The Department of State, Office of Inspector General (OIG), conducted the special review at the request of several members of Congress in an October 26, 2011, letter (included in Appendix B of the report). The Members asked that OIG "launch an investigation into the State Department's handling of the Environmental Impact Statement (EIS) and National Interest Determination (NID) for TransCanada Corporation's proposed Keystone XL pipeline." OIG's objective was to determine to what extent the Department complied with Federal laws and regulations relating to the Keystone XL oil pipeline Presidential permit process. In conducting this review OIG asked seven researchable questions.
    Among other things, the Members of Congress requesting the report indicated, "We are disturbed by reports, such as those in The New York Times on October 7, 2011, that the State Department allowed TransCanada, the pipeline developer, to screen applicants to conduct the EIS mandated by federal law. The reports also allege that TransCanada successfully recommended the State Department select Cardno Entrix to conduct the EIS, despite Cardno Entrix listing TransCanada as a "major client" and Cardno Entrix having a pre-existing financial relationship with TransCanada. On its face alone, this creates an appearance of a conflict of interest and raises several questions. . ." In the report, the OIG responds to a seven major questions raised by the Members including:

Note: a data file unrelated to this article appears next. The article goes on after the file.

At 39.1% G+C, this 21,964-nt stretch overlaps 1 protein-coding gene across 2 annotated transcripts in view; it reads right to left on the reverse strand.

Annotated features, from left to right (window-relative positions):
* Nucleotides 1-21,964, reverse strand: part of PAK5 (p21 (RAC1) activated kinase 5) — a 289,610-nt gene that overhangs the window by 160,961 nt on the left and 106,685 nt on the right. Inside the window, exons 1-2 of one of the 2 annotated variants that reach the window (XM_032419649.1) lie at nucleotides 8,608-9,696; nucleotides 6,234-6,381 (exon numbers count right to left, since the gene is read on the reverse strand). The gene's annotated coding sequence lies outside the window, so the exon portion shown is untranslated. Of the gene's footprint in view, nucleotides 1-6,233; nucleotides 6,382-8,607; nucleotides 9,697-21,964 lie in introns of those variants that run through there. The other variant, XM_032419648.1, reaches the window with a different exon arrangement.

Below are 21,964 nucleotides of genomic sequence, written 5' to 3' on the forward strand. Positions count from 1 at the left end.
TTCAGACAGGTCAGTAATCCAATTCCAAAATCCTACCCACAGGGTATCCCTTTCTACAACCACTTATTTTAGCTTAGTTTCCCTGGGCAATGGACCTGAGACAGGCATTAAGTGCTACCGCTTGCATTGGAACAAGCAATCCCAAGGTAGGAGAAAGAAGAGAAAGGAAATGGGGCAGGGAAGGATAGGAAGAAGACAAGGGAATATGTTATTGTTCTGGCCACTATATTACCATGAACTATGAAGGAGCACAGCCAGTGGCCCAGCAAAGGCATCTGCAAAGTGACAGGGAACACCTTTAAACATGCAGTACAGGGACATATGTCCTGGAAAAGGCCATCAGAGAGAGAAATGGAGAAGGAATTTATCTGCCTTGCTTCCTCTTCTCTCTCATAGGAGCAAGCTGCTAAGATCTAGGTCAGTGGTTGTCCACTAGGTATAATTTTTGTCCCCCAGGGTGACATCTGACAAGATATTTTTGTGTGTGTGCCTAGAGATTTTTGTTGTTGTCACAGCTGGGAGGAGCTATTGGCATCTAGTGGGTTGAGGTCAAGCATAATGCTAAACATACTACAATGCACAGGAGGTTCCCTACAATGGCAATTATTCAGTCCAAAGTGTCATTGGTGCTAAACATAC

• To what extent and in what manner did TransCanada improperly influence the Department in the selection of a contractor for the EIS?
  • To what extent did the Department's final EIS fully incorporate the views and concerns of Federal agencies with expertise, such as the Environmental Protection Agency, in relation to alternatives and mitigation, pipeline safety, and environmental risks?